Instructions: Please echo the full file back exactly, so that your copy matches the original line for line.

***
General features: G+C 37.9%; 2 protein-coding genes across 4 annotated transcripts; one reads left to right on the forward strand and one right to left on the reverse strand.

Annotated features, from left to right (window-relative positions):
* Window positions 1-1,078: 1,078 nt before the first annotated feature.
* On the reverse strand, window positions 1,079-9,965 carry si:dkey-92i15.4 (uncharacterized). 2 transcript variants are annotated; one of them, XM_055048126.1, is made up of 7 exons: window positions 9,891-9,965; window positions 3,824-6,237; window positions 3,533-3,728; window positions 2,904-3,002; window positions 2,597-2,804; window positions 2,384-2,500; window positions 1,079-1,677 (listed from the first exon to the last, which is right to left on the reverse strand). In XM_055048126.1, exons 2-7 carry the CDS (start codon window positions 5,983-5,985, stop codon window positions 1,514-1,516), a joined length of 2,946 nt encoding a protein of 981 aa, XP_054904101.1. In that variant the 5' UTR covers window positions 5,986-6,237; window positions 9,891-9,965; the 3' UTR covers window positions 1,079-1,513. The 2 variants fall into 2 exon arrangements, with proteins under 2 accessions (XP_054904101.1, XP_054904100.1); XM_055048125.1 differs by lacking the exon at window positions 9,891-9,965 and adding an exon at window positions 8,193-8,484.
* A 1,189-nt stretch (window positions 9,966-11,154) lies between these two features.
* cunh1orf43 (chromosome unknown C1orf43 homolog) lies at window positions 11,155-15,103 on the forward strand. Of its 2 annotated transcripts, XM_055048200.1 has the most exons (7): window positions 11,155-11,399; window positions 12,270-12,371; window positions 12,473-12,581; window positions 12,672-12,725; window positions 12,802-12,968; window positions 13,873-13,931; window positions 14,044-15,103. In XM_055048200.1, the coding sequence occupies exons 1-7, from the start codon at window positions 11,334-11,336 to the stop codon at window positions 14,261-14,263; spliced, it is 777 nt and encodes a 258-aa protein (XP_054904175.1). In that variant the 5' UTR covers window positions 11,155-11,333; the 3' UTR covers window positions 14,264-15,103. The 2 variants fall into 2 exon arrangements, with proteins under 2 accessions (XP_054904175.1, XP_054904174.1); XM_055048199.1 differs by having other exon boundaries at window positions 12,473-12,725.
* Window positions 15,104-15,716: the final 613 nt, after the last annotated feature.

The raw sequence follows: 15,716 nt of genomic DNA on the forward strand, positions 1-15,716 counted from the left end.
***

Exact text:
General features: G+C 37.9%; 2 protein-coding genes across 4 annotated transcripts; one reads left to right on the forward strand and one right to left on the reverse strand.

Annotated features, from left to right (window-relative positions):
* Window positions 1-1,078: 1,078 nt before the first annotated feature.
* On the reverse strand, window positions 1,079-9,965 carry si:dkey-92i15.4 (uncharacterized). 2 transcript variants are annotated; one of them, XM_055048126.1, is made up of 7 exons: window positions 9,891-9,965; window positions 3,824-6,237; window positions 3,533-3,728; window positions 2,904-3,002; window positions 2,597-2,804; window positions 2,384-2,500; window positions 1,079-1,677 (listed from the first exon to the last, which is right to left on the reverse strand). In XM_055048126.1, exons 2-7 carry the CDS (start codon window positions 5,983-5,985, stop codon window positions 1,514-1,516), a joined length of 2,946 nt encoding a protein of 981 aa, XP_054904101.1. In that variant the 5' UTR covers window positions 5,986-6,237; window positions 9,891-9,965; the 3' UTR covers window positions 1,079-1,513. The 2 variants fall into 2 exon arrangements, with proteins under 2 accessions (XP_054904101.1, XP_054904100.1); XM_055048125.1 differs by lacking the exon at window positions 9,891-9,965 and adding an exon at window positions 8,193-8,484.
* A 1,189-nt stretch (window positions 9,966-11,154) lies between these two features.
* cunh1orf43 (chromosome unknown C1orf43 homolog) lies at window positions 11,155-15,103 on the forward strand. Of its 2 annotated transcripts, XM_055048200.1 has the most exons (7): window positions 11,155-11,399; window positions 12,270-12,371; window positions 12,473-12,581; window positions 12,672-12,725; window positions 12,802-12,968; window positions 13,873-13,931; window positions 14,044-15,103. In XM_055048200.1, the coding sequence occupies exons 1-7, from the start codon at window positions 11,334-11,336 to the stop codon at window positions 14,261-14,263; spliced, it is 777 nt and encodes a 258-aa protein (XP_054904175.1). In that variant the 5' UTR covers window positions 11,155-11,333; the 3' UTR covers window positions 14,264-15,103. The 2 variants fall into 2 exon arrangements, with proteins under 2 accessions (XP_054904175.1, XP_054904174.1); XM_055048199.1 differs by having other exon boundaries at window positions 12,473-12,725.
* Window positions 15,104-15,716: the final 613 nt, after the last annotated feature.

The raw sequence follows: 15,716 nt of genomic DNA on the forward strand, positions 1-15,716 counted from the left end.